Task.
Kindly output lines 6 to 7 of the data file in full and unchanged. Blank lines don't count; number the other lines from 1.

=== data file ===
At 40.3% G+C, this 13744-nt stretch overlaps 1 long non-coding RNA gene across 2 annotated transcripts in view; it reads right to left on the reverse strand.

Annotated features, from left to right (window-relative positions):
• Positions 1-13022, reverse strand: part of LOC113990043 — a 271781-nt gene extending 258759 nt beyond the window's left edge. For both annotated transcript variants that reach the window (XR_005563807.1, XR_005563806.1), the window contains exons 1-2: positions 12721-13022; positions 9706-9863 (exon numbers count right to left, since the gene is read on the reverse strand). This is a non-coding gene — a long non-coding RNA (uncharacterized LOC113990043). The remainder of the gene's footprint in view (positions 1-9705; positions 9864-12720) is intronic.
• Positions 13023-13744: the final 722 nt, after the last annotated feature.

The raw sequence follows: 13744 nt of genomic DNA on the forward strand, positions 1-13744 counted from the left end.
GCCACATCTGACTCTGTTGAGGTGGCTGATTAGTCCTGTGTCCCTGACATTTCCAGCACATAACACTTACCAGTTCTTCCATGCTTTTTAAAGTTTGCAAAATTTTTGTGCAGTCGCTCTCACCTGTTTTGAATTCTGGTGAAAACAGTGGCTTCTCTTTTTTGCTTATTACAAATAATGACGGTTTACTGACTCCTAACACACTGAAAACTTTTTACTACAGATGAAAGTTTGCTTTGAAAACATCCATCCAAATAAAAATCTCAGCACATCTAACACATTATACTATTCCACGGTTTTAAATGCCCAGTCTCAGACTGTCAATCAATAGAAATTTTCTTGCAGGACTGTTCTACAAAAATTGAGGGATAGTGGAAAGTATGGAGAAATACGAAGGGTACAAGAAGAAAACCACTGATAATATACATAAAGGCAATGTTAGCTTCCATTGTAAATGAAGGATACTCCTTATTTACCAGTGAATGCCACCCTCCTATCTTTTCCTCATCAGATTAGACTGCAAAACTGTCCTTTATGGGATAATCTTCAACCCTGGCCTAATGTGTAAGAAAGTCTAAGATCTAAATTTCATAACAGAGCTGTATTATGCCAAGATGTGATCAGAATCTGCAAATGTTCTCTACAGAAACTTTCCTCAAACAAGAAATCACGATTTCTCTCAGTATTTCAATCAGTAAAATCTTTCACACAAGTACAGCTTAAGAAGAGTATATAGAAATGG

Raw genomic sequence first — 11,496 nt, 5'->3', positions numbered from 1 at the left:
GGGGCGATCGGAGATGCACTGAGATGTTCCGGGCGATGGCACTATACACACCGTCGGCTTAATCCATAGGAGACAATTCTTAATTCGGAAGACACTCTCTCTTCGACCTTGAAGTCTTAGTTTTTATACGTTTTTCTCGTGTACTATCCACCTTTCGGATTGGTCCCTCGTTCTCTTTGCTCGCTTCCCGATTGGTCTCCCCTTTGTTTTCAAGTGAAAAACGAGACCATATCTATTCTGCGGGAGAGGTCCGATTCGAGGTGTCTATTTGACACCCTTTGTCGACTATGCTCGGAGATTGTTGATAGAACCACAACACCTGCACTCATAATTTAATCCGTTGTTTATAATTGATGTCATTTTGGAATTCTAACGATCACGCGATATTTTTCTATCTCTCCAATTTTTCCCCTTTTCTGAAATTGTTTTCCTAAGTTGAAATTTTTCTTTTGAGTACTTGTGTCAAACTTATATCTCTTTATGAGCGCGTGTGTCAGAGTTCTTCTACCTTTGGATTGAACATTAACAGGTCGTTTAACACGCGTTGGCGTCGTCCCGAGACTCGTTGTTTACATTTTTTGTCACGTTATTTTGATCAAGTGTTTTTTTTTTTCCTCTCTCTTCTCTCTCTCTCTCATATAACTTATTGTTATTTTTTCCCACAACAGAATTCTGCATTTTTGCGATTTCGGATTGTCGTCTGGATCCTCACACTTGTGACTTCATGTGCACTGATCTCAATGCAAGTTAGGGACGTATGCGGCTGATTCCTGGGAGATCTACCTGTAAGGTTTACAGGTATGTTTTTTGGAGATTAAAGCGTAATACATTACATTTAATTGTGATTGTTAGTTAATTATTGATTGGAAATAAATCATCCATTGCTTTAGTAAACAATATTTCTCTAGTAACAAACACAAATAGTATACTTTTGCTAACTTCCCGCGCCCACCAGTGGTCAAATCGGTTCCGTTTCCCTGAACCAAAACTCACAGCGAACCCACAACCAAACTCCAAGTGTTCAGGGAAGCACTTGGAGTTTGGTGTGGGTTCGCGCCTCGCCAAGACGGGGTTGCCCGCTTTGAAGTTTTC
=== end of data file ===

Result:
GCCACATCTGACTCTGTTGAGGTGGCTGATTAGTCCTGTGTCCCTGACATTTCCAGCACATAACACTTACCAGTTCTTCCATGCTTTTTAAAGTTTGCAAAATTTTTGTGCAGTCGCTCTCACCTGTTTTGAATTCTGGTGAAAACAGTGGCTTCTCTTTTTTGCTTATTACAAATAATGACGGTTTACTGACTCCTAACACACTGAAAACTTTTTACTACAGATGAAAGTTTGCTTTGAAAACATCCATCCAAATAAAAATCTCAGCACATCTAACACATTATACTATTCCACGGTTTTAAATGCCCAGTCTCAGACTGTCAATCAATAGAAATTTTCTTGCAGGACTGTTCTACAAAAATTGAGGGATAGTGGAAAGTATGGAGAAATACGAAGGGTACAAGAAGAAAACCACTGATAATATACATAAAGGCAATGTTAGCTTCCATTGTAAATGAAGGATACTCCTTATTTACCAGTGAATGCCACCCTCCTATCTTTTCCTCATCAGATTAGACTGCAAAACTGTCCTTTATGGGATAATCTTCAACCCTGGCCTAATGTGTAAGAAAGTCTAAGATCTAAATTTCATAACAGAGCTGTATTATGCCAAGATGTGATCAGAATCTGCAAATGTTCTCTACAGAAACTTTCCTCAAACAAGAAATCACGATTTCTCTCAGTATTTCAATCAGTAAAATCTTTCACACAAGTACAGCTTAAGAAGAGTATATAGAAATGG

Raw genomic sequence first — 11,496 nt, 5'->3', positions numbered from 1 at the left: